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Ranking WrestleMania main events worst to best, #15: Batista vs. Triple H

Ranking each of the 29 WrestleMania main events from worst to best. Up next is the the win that felt like a bigger deal than it turned out to be.



The year was 2004. Randy Orton had just become the youngest world champion in WWE history. It was a torch bestowed upon him so that they wouldn't have to acknowledge Brock Lesnar as the youngest world champion in history. It was also a torch passed to him by Chris Benoit.

So...yeah. Hindsight and all that.

On that same night, SummerSlam 2004, John Cena and Batista competed in matches for the United States and Intercontinental championship titles.

Who would have thought they would be headlining WrestleMania 21 for the two world titles just seven months later?


Cena's rise to the top, looking back, seemed obvious. He had the look, the charisma, was hot with the crowds. He had all the trimmings of a franchise player, which WWE needed in the wake of Lesnar's departure.

So did Orton, but whereas Cena's rise felt more organic (likely on account of it happening on the far superior B-show), Orton's jump to the main event felt forced. He won the belt at SummerSlam as a heel (though there were hints of a turn coming that night) but turned babyface the next night on Raw.

Of course you probably know what happened next. Triple H and Evolution turned on Orton, and became his first big obstacle in what you would think would be a long and fruitful...aaaand he lost the title.

It's funny how it's become conventional wisdom to accept the idea that Orton flopped as a babyface champion, as though dropping the title in his first PPV defense had nothing to do with it. Certainly the young blue chipper struggled in his short stint as a good guy, but he could have potentially grown into it.

Though they tried to keep his babyface push going, they never treated him like a serious contender for the top belt and his heat faded fast.

I don't know what the plan was for WrestleMania 21, but it's possible that a Triple H/Orton rematch was in the cards before Orton "flopped" and set his sights on Undertaker. Whatever the plan was, it obviously was going to involve Triple H as the champion defending the world heavyweight championship he'd had a hold of for 600 of the last 900 days.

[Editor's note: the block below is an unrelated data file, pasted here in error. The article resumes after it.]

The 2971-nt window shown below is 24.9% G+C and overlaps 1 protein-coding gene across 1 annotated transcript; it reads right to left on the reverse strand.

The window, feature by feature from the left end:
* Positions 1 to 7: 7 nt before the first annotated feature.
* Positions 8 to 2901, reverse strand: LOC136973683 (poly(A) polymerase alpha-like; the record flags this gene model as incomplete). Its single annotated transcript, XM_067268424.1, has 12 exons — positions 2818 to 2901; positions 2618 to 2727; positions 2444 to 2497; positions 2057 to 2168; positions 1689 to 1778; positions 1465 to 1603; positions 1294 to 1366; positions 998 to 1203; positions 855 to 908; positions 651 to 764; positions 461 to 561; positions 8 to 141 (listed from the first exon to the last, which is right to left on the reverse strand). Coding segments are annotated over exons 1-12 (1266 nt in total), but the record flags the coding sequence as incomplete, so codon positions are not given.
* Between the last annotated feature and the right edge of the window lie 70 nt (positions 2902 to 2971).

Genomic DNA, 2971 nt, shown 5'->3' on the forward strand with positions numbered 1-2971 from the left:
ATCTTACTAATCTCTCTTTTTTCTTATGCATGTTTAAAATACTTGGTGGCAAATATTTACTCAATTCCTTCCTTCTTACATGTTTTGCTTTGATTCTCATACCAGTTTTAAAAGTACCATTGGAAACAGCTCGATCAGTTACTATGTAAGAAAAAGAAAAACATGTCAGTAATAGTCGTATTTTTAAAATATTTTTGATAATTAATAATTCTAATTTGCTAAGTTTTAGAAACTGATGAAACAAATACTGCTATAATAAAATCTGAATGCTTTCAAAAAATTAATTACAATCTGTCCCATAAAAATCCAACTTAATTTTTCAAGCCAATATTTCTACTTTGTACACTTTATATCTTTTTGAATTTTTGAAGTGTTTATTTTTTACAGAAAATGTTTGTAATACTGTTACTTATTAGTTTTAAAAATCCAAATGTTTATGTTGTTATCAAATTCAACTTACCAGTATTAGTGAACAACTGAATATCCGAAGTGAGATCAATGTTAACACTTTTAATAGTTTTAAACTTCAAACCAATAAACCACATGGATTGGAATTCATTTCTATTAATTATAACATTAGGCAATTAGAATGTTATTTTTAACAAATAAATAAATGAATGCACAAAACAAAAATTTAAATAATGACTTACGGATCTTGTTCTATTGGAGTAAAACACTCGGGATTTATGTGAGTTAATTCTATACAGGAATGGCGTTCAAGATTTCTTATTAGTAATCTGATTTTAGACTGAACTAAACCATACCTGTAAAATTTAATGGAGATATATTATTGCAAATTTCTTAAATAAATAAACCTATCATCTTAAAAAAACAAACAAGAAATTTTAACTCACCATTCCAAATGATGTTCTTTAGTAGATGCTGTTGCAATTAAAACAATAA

RAW's ratings were not good during most of Triple H's so-called "Reign of Terror". I get what they were trying to do. They wanted Triple H to be this generation's Ric Flair, with a stranglehold on Big Gold and only yielding it for a short bursts to babyface challengers. The problem with that is this was 2005; crowds were not as patient, nor as limited by entertainment options as they were in 1985. Not to mention, and even the most die hard Triple H marks will agree, Ric Flair is not a personality that is easily duplicated.

WWE was in need of a face, a standard bearer, an on-TV spokesman for the product. Triple H doing a riff on Ric Flair was not it. Randy Orton was clearly not going to be it, either.

And, again, you'd be hard pressed to find anyone willing to put money on Batista winning the 2005 Royal Rumble and becoming the man.


The finish to the Rumble match is memorable for numerous reasons. For one thing, the final two combatants were fresh faces to the main event scene. In fact, neither man was a "main eventer" at all. Batista had done a few multi-man matches at the top of a pay-per-view (PPV) card; Cena had that one-off main event against Brock Lesnar, but mostly these were guys seen as "the future" not "the present."

Also, the match was memorable in that both men "won" the match. I've heard both sides to what happened, with some saying it was a planned double-elimination and others saying it was a botch. Having watched it multiple times, I don't see how it was a botch. It sure looked like they were both supposed to go over. Instead of 1994 with Bret and Lex both "winning," Vince McMahon declared both of them "losers" of the match and ordered a restart.